Fair trade co-development begins right in the heart of the cocoa plantation, between the cocoa farmers and Valrhona. Every effort is made to improve the respect of social, environmental and economic conditions.
This partnership is illustrated by three key pillars:
1- A commitment to strict terms and conditions as regards the cocoa farmers with whom we work directly (including exclusivity of certain plantations, fixed prices and guaranteed volume)
2- Long-term relations that enable us to provide the producers with a steady income and guaranteed profitability. In return, Valrhona obtains a strong commitment to the proven farming methods that guarantee fine cocoa of exceptional quality.
3- The provision by Valrhona of developed techniques that have been proven throughout its experience (such as the search for new sources and fermentation) that enable producers to enhance their land.
In order to further progress with our knowledge of the cocoa, Valrhona bought its first plantation El Pedregal in Venezuela 20 years ago, followed more recently in 2011 by Loma Sotavento in the Dominican Republic. For Valrhona, these company-owned plantations are living laboratories for research and exploration on several levels; they contribute to significant progress in certain crucial stages of the development of aromatic characteristics, such as fermentation and drying.
They help us in our experiments into responsible and sustainable farming. Valrhona works together with local experts to convert plantations into natural botanic gardens that create a new balance between the flora and its ecosystem.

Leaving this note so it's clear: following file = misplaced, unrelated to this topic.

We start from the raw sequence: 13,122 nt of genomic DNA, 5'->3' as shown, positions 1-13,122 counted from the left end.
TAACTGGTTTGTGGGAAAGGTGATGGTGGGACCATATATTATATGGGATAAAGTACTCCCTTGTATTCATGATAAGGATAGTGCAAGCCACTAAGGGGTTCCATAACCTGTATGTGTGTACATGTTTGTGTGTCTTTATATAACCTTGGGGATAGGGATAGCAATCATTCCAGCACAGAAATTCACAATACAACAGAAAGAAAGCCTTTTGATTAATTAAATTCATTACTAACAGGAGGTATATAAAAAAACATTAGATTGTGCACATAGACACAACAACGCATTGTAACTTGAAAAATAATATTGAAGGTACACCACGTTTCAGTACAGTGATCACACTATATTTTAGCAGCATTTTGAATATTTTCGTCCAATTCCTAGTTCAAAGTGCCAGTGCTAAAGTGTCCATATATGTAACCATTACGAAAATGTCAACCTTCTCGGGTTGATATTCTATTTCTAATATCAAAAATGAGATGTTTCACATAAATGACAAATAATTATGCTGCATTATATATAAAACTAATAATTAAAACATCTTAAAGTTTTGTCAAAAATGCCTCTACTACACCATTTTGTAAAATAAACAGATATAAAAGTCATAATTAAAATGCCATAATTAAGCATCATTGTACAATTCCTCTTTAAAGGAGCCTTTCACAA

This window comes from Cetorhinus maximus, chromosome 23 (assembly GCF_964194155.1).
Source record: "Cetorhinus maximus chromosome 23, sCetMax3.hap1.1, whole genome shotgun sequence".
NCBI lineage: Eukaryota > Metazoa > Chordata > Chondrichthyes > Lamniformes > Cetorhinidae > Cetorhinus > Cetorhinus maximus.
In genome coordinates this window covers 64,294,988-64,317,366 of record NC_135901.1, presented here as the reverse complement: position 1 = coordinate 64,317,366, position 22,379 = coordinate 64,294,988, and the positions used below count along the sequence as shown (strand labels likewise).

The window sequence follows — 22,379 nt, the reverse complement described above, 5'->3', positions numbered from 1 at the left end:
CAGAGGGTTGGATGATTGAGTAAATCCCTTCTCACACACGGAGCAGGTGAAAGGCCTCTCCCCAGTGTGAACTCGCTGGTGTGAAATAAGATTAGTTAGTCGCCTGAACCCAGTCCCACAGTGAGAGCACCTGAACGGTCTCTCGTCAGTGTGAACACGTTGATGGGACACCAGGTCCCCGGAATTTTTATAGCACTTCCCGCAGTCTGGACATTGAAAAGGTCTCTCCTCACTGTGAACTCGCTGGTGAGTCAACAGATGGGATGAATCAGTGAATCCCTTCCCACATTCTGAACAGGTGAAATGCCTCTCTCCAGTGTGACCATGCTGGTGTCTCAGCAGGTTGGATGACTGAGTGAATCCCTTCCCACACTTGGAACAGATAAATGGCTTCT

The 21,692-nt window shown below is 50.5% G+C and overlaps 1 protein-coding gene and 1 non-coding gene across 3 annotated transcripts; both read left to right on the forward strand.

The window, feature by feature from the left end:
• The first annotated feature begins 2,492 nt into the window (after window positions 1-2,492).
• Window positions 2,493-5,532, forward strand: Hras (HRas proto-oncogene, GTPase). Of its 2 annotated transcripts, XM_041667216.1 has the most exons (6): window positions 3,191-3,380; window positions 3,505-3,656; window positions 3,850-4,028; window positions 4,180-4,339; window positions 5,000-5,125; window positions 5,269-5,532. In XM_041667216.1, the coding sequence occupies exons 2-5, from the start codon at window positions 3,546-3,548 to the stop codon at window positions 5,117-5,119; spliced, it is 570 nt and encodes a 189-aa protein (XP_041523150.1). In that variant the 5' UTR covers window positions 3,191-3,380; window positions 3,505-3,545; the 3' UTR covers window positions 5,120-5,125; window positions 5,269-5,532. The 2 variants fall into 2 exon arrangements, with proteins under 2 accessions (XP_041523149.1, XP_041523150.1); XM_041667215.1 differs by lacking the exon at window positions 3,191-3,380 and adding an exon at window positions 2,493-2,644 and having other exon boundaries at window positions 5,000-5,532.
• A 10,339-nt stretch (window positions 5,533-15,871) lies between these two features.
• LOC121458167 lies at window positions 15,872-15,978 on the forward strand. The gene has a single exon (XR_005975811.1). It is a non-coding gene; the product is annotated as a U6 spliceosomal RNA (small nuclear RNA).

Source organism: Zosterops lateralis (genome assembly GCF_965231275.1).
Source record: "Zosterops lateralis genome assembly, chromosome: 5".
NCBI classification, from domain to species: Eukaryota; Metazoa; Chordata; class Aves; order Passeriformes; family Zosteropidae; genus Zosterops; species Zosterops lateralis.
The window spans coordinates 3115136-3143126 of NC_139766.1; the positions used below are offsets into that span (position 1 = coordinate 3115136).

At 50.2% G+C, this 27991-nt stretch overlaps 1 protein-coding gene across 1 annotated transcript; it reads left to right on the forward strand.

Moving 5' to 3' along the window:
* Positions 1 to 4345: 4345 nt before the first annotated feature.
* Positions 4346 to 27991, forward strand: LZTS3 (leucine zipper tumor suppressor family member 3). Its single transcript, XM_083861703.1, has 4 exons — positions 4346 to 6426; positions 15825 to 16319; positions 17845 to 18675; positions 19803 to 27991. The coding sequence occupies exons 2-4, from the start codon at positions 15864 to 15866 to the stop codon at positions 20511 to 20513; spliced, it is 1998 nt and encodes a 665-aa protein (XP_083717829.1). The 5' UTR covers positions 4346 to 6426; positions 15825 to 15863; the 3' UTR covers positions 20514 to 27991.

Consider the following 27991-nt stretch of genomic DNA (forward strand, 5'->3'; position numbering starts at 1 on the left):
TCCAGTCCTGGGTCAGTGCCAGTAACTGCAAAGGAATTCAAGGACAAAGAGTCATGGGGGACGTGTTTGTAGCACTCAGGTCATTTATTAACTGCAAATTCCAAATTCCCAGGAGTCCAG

El Pedregal plantation has enabled us to develop a vintage estate grown chocolate, with unrivalled delicacy: Porcelana El Pedregal (available November 2011)
Just like a fine vintage wine, the estate grown chocolates are the fruit of the yearly harvest of a single plantation, and the passion of a cocoa farmer. Each vintage thus offers you the opportunity to discover new facets of its personality. Valrhona also invites you to taste these vintage chocolates with unique and outstanding aromatic characteristics, Palmira from Venezuela, Gran Couva from Trinidad and Ampamakia from Madagascar.
Three years ago, an ambitious and highly innovative project was founded in Venezuela, called the Cambios project. It focuses on the principles of sustainable, quality cocoa farming, respectful both of the environment and people, focused on the preservation of a dying variety, Porcelana. It involves, among other things, the creation of biodiversity corridors within the plantation itself, up keeping the cocoa plantations in the manner of forests, and planting other crops so that the local population has another income and training.